|Grand Avenue of Pera|
|Location||Beyoğlu, Istanbul Province, Turkey|
41°02′03.0″N 28°58′44.0″E / 41.034167°N 28.978889°E
İstiklal_Avenue Latitude and Longitude:
41°02′03.0″N 28°58′44.0″E / 41.034167°N 28.978889°E
İstiklal Avenue ( Turkish: İstiklal Caddesi; English: Independence Avenue) historically known as the Grand Avenue of Pera ( Ottoman Turkish: جادهٔ كبیر, romanized: Cadde-i Kebir; Greek: Μεγάλη Οδός του Πέραν, romanized: Megali Odos tou Peran; French: Grande Rue de Péra), in the historic Beyoğlu (Pera) district, is an 1.4 kilometre (0.87 mi) pedestrian street and one of the most famous avenues in Istanbul, Turkey. It acquired its modern name after the declaration of the Republic on 29 October 1923, İstiklal (Independence) commemorating Turkey's triumph in its War of Independence.
The street starts at the northern end of Galata (the medieval Genoese quarter) at Tünel Square and runs as far as Taksim Square. It is flanked by late Ottoman era buildings (mostly from the 19th and early 20th centuries) in a variety of styles including Neo-Classical, Neo-Gothic, Renaissance Revival, Beaux-Arts, Art Nouveau and First Turkish National Architecture. There are also a few Art Deco style buildings from the early years of the Turkish Republic, and a number of more recent examples of modern architecture. Many would once have been apartment blocks but most are now occupied by boutiques, music stores, art galleries, cinemas, theatres, libraries, cafés, pubs, nightclubs with live music, hotels, historical patisseries, chocolateries, restaurants and a steadily growing number of international chain stores. There is even a branch of Madame Tussauds.
Galatasaray Square marks the middle of the avenue and is home to the oldest secondary school in Turkey: the Galatasaray High School (Galatasaray Lisesi), originally known as the Galata Sarayı Enderun-u Hümayunu ( Galata Palace Imperial School).[ citation needed] A monument, these days fenced off as a police post, commemorates the fiftieth anniversary of the founding of the Turkish Republic in 1973.[ citation needed]
The avenue forms a spine with narrow side streets running off it like a ribcage. Many historical and politically significant buildings can be found on or immediately adjacent to Istiklal Avenue. They include the Çiçek Pasajı (Flower Passage) which is full of lively restaurants and taverns; the Balık Pazarı (The Fish Market) with the Armenian church of Üç Horan to one side; the Hüseyin Ağa Mosque; the Roman Catholic churches of Santa Maria Draperis and S. Antonio di Padova; the Greek Orthodox church of Hagia Triada; several academic institutions established by Austria, France, Germany and Italy in the 19th century; and the consulates (embassies until 1923 when these moved to the new capital of Ankara) of France, Greece, the Netherlands, Russia, Spain and Sweden (the consulate of the United Kingdom is just off Istiklal Avenue on Meşrutiyet Street).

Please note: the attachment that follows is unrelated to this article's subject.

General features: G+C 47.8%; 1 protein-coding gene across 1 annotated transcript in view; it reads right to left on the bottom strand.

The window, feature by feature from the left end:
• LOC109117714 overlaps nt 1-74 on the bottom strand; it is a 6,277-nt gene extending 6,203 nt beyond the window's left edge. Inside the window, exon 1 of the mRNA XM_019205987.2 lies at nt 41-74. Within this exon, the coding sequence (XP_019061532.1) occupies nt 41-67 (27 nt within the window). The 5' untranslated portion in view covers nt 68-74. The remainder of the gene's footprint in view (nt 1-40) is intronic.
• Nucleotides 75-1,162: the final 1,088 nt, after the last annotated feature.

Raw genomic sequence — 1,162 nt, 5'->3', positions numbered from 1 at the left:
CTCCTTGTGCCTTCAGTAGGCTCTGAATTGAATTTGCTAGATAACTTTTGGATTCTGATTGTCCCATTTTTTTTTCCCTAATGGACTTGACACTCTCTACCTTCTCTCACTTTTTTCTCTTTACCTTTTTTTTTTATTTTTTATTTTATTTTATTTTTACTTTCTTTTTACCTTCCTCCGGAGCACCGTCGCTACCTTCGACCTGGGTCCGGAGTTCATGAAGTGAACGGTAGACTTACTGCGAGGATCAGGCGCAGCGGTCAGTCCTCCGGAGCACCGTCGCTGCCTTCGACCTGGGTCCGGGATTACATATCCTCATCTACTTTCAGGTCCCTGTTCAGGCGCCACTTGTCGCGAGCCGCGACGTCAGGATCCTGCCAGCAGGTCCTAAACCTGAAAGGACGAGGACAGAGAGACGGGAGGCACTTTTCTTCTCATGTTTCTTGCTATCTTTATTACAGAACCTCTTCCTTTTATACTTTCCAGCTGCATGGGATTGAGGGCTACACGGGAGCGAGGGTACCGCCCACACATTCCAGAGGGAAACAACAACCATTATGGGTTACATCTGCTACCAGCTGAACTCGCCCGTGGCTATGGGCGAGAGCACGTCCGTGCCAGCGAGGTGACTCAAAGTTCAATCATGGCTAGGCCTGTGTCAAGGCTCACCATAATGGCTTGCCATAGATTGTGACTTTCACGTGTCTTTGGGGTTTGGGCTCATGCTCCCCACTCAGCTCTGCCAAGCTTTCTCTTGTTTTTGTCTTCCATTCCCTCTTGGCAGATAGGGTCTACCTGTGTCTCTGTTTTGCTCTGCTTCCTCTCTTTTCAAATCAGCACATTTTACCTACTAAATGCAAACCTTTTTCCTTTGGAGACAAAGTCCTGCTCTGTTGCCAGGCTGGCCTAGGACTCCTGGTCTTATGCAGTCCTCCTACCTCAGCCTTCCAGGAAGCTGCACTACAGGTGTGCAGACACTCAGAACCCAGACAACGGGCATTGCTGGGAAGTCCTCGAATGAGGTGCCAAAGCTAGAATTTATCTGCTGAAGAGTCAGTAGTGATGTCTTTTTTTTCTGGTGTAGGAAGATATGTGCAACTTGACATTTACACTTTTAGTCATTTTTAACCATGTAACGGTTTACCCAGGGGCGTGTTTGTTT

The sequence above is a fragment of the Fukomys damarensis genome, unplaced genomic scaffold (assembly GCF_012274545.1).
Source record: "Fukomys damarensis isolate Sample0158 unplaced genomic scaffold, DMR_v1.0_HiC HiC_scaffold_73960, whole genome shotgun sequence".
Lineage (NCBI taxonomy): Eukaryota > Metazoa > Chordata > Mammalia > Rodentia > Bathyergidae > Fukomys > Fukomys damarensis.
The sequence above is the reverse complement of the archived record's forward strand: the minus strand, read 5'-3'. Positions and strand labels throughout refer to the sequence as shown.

At the southern end of the avenue, it is possible to board the Tünel (the Tunnel), the world's second-oldest subway, which entered service in 1875 and carries passengers down to Karaköy.[ citation needed] A photogenic red-and-cream tram runs along the street from Tünel to Taksim Square every 15 minutes.[ citation needed]
During the Ottoman period, the avenue was called Cadde-i Kebir (Grand Avenue) in Turkish or the Grande Rue de Péra in French. It was a popular gathering place where Ottoman intellectual rubbed shoulders with Europeans and the local Italian and French Levantines. When 19th-century travelers referred to Constantinople (today Istanbul) as the Paris of the East, they were usually thinking of the Grande Rue de Péra and its cosmopolitan, half-European, half-Asian culture.[ citation needed]
On 6–7 September 1955 an anti-Greek Istanbul pogrom resulted in many shops along the avenue being pillaged; its pavements were covered with broken glass, scattered clothing, smashed white goods, burned automobiles and other items that had belonged to the Greek owners of the wrecked shops. 
Between the 1950s and 1970s the side streets around the Emek Pasajı were home to Yeşilcam, Turkey's home-grown equivalent of Hollywood, a fact commemorated in the street name Yeşilcam Sokağı.[ citation needed]
The avenue fell from grace in the 1970s and 1980s as the old Istanbulite inhabitants moving elsewhere, and the side streets (then infamous for bars and night clubs with live music and shows, called pavyon in Turkish) were repopulated by migrants from rural Anatolia.
During the late 1980s and early 1990s, a revival took place, spearheaded and executed by the Istanbul Metropolitan Municipality and Beyoğlu Municipality. Historic buildings were restored, the street was pedestrianised, and the old historic trams were reinstated, bringing back much of the avenue's old charm and popularity. İstiklal Avenue became the center for fine arts and leisure in Istanbul one again and real estate prices skyrocketed. Numerous new art galleries, bookstores, cafés, pubs, restaurants, shops and hotels were opened in and around the street, and venues around it became the host to many international art festivals, such as the annual Istanbul Film Festival.
Until the mid-2010s, İstiklal Avenue was also a popular venue for all sorts of events such as the Istanbul Pride and International Women's Day parades).[ citation needed] Marches, gatherings and protests took place there virtually every day.[ citation needed] However, after the Gezi Park protests of 2013 all such gatherings were effectively banned.[ citation needed]
On 19 March 2016, an Islamic State suicide bombing on Istiklal Avenue killed five people.   
On 13 November 2022, a bomb explosion on Istiklal Avenue killed 6 people and left 81 injured.  Police detained a Syrian woman, Ahlam Albashir, suspected of being a Kurdish insurgent having planted the bomb, in a sweep of 47 arrests.